Every year, the Robert Wood Johnson Foundation and the University of Wisconsin Population Health Institute give every county in Ohio a checkup.
For the fourth consecutive year, those institutions have ranked Delaware County as the state's healthiest county overall.
The annual County Health Rankings and Roadmaps report, which was released earlier this month, also listed Delaware County as No. 1 in the subcategories of health factors and health outcomes.
The category of health outcomes, according to the study, measures how long people live and how healthy they feel. The health-factors ranking tries to estimate the future health of a county's residents based on behavioral, economic and environmental factors.
Shelia Hiddleson, health commissioner of the Delaware General Health District, said the ranking will not lead to complacency for her agency or its partners throughout the county.
"It is always good news, but we don't rest on our laurels because there are always areas to work on," she said.
Hiddleson pointed to the fact that the study ranks Delaware County's physical environment 54th out of 88 counties. The low ranking stems from the percentage of residents who commute more than 30 minutes alone and the comparatively high air pollution.
Hiddleson said the county's proximity to Columbus plays an outsized role in the physical-environment ranking.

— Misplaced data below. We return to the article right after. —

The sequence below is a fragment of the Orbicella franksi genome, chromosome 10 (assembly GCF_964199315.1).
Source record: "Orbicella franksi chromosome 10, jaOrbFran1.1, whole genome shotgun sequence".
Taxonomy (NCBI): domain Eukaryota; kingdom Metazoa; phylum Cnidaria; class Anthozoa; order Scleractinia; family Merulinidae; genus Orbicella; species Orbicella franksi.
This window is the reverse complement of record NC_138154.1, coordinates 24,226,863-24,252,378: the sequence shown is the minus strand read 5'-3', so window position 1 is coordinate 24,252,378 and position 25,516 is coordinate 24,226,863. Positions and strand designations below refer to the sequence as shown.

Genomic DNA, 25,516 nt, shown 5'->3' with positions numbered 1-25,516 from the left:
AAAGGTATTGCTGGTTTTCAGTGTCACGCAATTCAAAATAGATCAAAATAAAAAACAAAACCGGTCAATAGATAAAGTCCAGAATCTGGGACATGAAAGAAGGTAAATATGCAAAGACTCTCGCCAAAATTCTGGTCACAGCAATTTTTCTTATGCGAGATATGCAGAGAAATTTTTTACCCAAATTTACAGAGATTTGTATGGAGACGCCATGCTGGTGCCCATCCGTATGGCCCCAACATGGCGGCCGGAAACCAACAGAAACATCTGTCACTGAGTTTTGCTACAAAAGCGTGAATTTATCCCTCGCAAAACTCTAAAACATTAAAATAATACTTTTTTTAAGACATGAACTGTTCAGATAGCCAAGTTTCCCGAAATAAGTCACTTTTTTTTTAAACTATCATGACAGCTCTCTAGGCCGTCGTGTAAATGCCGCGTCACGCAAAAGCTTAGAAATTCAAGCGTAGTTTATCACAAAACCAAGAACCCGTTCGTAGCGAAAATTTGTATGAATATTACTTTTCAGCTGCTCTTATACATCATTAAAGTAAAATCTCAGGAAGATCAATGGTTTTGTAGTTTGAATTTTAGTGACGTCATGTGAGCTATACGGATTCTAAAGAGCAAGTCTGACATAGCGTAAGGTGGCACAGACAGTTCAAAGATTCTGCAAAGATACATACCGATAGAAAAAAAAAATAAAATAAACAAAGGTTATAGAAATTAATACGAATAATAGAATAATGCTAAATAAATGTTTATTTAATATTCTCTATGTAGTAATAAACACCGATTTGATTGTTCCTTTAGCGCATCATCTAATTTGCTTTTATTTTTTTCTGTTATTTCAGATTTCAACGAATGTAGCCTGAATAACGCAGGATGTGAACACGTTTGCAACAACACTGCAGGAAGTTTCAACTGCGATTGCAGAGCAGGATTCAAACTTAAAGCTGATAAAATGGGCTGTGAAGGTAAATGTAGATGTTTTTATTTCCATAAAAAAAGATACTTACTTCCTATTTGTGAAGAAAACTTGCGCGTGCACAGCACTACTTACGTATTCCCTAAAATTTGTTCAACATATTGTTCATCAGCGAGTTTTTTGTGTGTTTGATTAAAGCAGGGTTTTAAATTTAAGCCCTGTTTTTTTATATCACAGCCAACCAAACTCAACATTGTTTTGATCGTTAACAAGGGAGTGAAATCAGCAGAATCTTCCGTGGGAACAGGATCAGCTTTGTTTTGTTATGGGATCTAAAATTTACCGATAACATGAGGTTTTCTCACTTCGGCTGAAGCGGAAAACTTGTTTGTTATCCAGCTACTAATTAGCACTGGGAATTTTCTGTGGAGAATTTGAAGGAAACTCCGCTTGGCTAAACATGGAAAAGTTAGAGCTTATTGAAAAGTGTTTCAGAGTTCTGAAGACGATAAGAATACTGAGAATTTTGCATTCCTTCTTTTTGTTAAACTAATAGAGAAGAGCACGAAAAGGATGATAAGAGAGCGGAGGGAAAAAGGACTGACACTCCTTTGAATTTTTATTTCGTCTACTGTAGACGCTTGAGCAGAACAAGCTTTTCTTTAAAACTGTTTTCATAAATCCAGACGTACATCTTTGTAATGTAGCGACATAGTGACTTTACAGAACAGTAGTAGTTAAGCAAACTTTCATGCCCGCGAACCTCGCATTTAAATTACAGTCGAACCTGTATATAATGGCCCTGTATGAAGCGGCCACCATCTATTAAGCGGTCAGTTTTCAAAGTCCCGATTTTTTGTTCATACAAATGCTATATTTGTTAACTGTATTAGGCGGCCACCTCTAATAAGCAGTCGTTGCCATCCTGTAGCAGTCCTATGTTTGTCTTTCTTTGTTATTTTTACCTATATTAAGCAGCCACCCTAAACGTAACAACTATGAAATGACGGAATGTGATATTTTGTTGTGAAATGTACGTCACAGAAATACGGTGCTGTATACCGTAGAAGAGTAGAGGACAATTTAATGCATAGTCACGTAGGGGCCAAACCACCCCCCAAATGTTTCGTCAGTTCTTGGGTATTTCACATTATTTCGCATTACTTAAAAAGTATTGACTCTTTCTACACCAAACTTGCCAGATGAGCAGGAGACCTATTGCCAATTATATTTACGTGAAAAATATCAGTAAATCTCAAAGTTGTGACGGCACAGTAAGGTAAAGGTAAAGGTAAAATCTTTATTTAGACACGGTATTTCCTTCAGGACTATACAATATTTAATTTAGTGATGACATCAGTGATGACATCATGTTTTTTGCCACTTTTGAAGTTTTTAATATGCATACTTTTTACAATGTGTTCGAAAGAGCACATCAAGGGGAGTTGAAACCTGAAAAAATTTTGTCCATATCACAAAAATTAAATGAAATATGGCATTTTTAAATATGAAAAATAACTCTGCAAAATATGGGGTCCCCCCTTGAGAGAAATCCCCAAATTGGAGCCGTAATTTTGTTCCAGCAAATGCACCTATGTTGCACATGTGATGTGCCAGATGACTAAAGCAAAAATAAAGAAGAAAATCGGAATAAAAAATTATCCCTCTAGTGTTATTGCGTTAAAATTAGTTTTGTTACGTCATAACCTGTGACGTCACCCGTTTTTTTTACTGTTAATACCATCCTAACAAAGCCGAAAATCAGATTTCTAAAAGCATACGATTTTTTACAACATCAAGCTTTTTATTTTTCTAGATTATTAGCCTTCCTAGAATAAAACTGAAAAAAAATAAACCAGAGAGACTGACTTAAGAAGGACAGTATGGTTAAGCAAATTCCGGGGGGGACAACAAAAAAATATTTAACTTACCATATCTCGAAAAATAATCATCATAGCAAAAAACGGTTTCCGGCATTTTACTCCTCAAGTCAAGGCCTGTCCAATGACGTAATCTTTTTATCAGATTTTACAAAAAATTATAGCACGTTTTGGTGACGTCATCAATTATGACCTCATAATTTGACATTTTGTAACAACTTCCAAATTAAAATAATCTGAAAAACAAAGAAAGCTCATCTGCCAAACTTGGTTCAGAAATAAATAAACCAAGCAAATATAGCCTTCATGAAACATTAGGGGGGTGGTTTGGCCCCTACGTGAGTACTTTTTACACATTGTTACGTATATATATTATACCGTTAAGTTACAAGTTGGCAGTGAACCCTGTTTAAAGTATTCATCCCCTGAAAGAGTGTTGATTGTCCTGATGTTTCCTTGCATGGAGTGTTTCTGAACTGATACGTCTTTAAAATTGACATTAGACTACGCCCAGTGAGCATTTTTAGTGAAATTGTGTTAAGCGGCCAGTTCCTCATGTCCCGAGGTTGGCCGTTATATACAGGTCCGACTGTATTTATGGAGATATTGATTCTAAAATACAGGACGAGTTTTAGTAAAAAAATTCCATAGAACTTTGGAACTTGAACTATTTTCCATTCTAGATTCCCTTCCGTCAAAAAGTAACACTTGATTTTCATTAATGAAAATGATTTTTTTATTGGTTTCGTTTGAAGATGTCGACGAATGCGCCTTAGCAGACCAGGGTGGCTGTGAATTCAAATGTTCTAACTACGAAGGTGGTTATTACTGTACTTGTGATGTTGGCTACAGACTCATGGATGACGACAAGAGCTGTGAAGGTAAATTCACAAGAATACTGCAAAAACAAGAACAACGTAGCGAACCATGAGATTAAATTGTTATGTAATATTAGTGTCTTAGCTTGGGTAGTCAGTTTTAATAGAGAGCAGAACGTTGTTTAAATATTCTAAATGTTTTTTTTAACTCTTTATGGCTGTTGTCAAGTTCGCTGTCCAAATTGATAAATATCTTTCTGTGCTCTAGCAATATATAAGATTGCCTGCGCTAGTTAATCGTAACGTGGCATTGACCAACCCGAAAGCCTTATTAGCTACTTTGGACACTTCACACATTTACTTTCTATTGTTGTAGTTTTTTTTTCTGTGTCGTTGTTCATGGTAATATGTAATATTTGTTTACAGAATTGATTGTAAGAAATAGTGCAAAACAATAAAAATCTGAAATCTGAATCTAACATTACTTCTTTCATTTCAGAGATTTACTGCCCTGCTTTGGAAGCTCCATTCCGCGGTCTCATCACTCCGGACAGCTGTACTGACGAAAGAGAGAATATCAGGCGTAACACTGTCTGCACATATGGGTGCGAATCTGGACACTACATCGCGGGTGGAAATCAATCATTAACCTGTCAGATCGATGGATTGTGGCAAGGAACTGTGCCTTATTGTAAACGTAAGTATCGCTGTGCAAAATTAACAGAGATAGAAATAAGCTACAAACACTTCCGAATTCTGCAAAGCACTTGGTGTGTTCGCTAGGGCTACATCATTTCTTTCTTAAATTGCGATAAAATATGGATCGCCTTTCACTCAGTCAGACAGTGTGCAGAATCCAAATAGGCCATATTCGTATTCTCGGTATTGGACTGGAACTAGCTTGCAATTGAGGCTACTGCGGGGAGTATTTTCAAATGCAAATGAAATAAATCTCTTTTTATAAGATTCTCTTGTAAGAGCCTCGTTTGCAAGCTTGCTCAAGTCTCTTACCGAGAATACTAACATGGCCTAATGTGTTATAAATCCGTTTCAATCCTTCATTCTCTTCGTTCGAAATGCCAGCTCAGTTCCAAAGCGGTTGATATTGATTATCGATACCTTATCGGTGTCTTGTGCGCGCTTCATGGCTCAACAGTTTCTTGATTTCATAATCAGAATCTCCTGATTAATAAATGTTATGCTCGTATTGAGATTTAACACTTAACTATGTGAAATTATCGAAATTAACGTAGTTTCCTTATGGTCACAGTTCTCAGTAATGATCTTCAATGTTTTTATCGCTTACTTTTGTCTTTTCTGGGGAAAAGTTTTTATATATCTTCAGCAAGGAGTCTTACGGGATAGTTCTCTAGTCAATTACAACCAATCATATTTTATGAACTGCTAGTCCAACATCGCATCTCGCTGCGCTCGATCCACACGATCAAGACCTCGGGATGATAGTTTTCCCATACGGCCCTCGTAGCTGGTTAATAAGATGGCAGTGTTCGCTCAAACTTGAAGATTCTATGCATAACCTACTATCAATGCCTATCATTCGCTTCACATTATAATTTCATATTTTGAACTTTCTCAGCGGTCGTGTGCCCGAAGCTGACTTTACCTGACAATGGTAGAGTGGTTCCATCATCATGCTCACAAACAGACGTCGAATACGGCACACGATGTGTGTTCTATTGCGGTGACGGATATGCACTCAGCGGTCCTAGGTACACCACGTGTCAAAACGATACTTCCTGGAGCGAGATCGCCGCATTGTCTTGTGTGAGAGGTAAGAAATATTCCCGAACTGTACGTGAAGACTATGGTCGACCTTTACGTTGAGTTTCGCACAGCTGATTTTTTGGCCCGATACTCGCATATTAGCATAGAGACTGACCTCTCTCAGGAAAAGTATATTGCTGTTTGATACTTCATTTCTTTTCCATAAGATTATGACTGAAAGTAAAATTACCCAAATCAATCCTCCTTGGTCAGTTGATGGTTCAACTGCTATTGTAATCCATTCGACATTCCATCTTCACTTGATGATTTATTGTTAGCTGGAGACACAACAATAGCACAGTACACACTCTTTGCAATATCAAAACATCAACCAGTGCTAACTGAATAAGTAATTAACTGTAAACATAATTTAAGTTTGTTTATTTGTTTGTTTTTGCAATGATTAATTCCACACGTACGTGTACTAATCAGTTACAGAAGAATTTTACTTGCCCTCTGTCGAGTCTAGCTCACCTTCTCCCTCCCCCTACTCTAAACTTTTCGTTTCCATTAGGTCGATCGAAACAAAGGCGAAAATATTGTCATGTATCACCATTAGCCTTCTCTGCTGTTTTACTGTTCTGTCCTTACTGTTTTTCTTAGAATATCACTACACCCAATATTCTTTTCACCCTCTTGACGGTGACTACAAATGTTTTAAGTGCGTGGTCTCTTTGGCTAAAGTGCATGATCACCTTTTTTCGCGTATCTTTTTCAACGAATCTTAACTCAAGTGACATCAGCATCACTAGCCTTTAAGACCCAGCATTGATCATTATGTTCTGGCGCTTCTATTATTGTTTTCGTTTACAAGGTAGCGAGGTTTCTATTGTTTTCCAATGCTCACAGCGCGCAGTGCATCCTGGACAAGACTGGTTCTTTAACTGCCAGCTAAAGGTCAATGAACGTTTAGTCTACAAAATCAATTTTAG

She said area agencies have taken steps to allow residents to share commutes to Franklin County and back. For instance, she said the Delaware Area Transit Agency has bus routes that tie into Central Ohio Transit Authority routes.
Hiddleson said it's up to county residents to take advantage of the opportunity.
"We're very fortunate that most of our residents are employed and can afford transportation," she said about the relatively high percentage of residents who make long, solo commutes.
Even in areas in which the county achieved impressive ratings, Hiddleson sees room for improvement.
Fewer than 15 percent of adults in the county smoke tobacco -- the lowest rate in the state.
Hiddleson said the district and its partners are working with schools throughout the county to help educate students about the dangers of tobacco products in an attempt to make that percentage fall even lower in the future.
"We do know that if people don't start smoking early, they're less likely to be a lifelong smoker," she said.
Although the practice is not measured in the rankings, Hiddleson said district officials also are working to educate students about vaping. She said some students may view using electronic cigarettes as a harmless alternative to smoking, which Hiddleson rejects.
"Putting any foreign substance in your lungs is not a good thing," she said.
Hiddleson said she ultimately credits the county's No. 1 ranking to residents, along with the many organizations and professionals that promote healthful living.
She said district officials will continue to review the information that produced the rankings, along with other assessments, data and reports on the health of Delaware County residents.
The full county health rankings can be found at www.countyhealthrankings.org.